registered Democrats.  Finally, one should note the email
law professor and former associate dean Jon Carlson sent to the law school dean
after the first rejection in which he worried that the faculty would balk at
the hiring of Wagner due to
“her politics (and especially her activism
about it).”
  

But the faculty had an answer: she botched the
presentation.  When asked about teaching “legal analysis,” an
important part of the job, they say, she declined.  Several witnesses
repeated that criticism, even though Wagner never recalls saying so (she showed
her pre-interview notes in court that displayed her intention to teach the
subject), and a couple of witnesses agreed with her, including Carlson and Mark
Osiel, another professor in the law school. The law school taped Wagner’s
presentation and could have offered the tape to settle the question. However,
the university erased the tape months after the hiring process had ended.

The coda to this story is equally frustrating. Just last week reporter
Jason Clayworth spoke
with four members of the jury who told him that jurors did believe that
political discrimination had taken place, but that they couldn’t hold one
person responsible.
This outcome shows how
far universities are able to fiddle with the hiring process with
impunity.  Here we have a jury convinced that political discrimination
took place, but they can’t convict because they have the wrong defendant. 
But the plaintiff couldn’t pick another defendant; indeed, federal law dictated
that the dean be made the “responsible party.” So people who feel they’ve been
treated unfairly face a Catch-22, and universities can carry on as usual.

Preferred and Prohibited Discrimination

Is the Fourteenth Amendment inferior to the
First? If states are generally prohibited from discriminating on the basis of
political identity, why should they be allowed to discriminate on the basis of
racial identity?

Consider Teresa
Wagner’s much-discussed
lawsuit against the University of Iowa College of Law for not hiring her due to her political convictions. A federal grand jury
believed the law school had indeed discriminated against her but ultimately deadlocked
because “federal law does not recognize political discrimination by
institutions.”

More interesting than this perhaps
provisional result is the Eight Circuit Court of Appeals’ legal reasoning that
made the trial possible. In its decision last
December allowing the trial to go forward, The Court of Appeals relied on a 2006 Supreme Court
decision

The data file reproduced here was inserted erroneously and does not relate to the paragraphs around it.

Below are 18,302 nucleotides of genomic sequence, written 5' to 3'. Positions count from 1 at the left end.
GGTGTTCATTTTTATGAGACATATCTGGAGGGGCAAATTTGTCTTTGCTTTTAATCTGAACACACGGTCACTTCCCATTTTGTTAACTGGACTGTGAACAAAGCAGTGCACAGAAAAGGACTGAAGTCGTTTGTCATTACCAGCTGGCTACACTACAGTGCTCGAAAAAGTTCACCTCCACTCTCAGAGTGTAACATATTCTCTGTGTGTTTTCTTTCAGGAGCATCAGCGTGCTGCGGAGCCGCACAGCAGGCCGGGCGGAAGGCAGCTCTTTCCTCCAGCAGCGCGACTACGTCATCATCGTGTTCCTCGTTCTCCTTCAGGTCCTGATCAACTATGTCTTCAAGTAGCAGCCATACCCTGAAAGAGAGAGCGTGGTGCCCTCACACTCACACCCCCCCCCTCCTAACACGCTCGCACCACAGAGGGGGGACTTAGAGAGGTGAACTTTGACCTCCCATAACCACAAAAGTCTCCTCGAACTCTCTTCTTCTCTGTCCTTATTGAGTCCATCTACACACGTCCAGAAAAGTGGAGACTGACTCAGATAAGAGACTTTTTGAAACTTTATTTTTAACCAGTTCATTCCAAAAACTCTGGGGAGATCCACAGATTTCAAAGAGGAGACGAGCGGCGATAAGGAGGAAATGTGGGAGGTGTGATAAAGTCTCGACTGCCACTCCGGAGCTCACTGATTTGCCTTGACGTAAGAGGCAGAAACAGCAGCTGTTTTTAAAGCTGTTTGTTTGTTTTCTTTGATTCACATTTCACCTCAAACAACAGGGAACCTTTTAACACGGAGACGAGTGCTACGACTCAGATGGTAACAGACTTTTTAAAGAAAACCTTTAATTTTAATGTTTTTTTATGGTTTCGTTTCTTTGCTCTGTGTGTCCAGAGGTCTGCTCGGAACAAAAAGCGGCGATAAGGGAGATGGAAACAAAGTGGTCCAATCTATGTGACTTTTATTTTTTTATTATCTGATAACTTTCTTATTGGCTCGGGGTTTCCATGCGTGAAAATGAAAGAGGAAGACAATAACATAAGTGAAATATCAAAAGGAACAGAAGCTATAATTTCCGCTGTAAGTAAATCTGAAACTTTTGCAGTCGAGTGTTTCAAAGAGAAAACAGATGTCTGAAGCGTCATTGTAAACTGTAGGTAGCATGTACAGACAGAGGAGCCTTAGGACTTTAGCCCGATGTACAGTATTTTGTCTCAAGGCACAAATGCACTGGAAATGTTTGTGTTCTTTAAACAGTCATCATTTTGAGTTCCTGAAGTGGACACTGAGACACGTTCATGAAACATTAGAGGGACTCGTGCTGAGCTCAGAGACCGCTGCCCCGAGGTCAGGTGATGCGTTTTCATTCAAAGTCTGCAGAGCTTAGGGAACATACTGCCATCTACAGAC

holding that Title VII “seeks a workplace where individuals are
not discriminated against because of their racial, ethnic, religious, or
gender-based status.” In short, it seeks “to prevent injury to individuals
based on who they are, i.e., their status.” The Eighth Circuit also
adopted the First Circuit’s holding that, if a plaintiff presents sufficient
evidence of discrimination, the employer was obligated to demonstrate a “nondiscriminatory
basis” for the decision to not hire. Specifically, the employer must show that
they did not consider the applicant’s “political affiliation.”
                                                                 

This raises an obvious question. Why should
courts allow discrimination against an applicant because of her racial identity
but not because of her opinion about abortion?
 

In an editorial
about the Teresa Wagner case, the Des Moines Register argued that the
University of Iowa “respects the goal of diversity for race, religion and
gender, but it should show the same respect for diversity of political
thought.” Actually, it already does. It discriminates on the basis of political
thought just as it discriminates on the basis of race and ethnicity. More
discrimination — seeking, say, a “critical mass” of conservatives — would
simply compound the discrimination, not cure it.

Out of Sync: America’s University Faculty

kenyon.jpg

Every three years or so, the highly regarded Higher
Education Research Institute (HERI) at UCLA surveys large numbers of faculty at hundreds of colleges and universities across the nation.  This year’s survey of some 30,000 faculty
reminds us of how different university faculty are from ordinary Americans.

Take politics. In the latest survey, for the 2010-2011
academic year, 62.7 percent of faculty said that they were either “far left” or
“liberal,” while only 11.9 percent said they were “far right” or
“conservative.”  The notion that
universities are hot beds for left-wing politics has a solid basis in
fact.  Moreover, the left-right imbalance
is growing –a lot.  The proportion of
those on the left is rising, on the right declining. In a HERI survey three
years earlier, there were 3.51 professors on the left for each one on the
right; in the latest survey, that ratio rose sharply to 5.27, not likely
explainable solely by sample variations. Meanwhile, the middle-of-the-road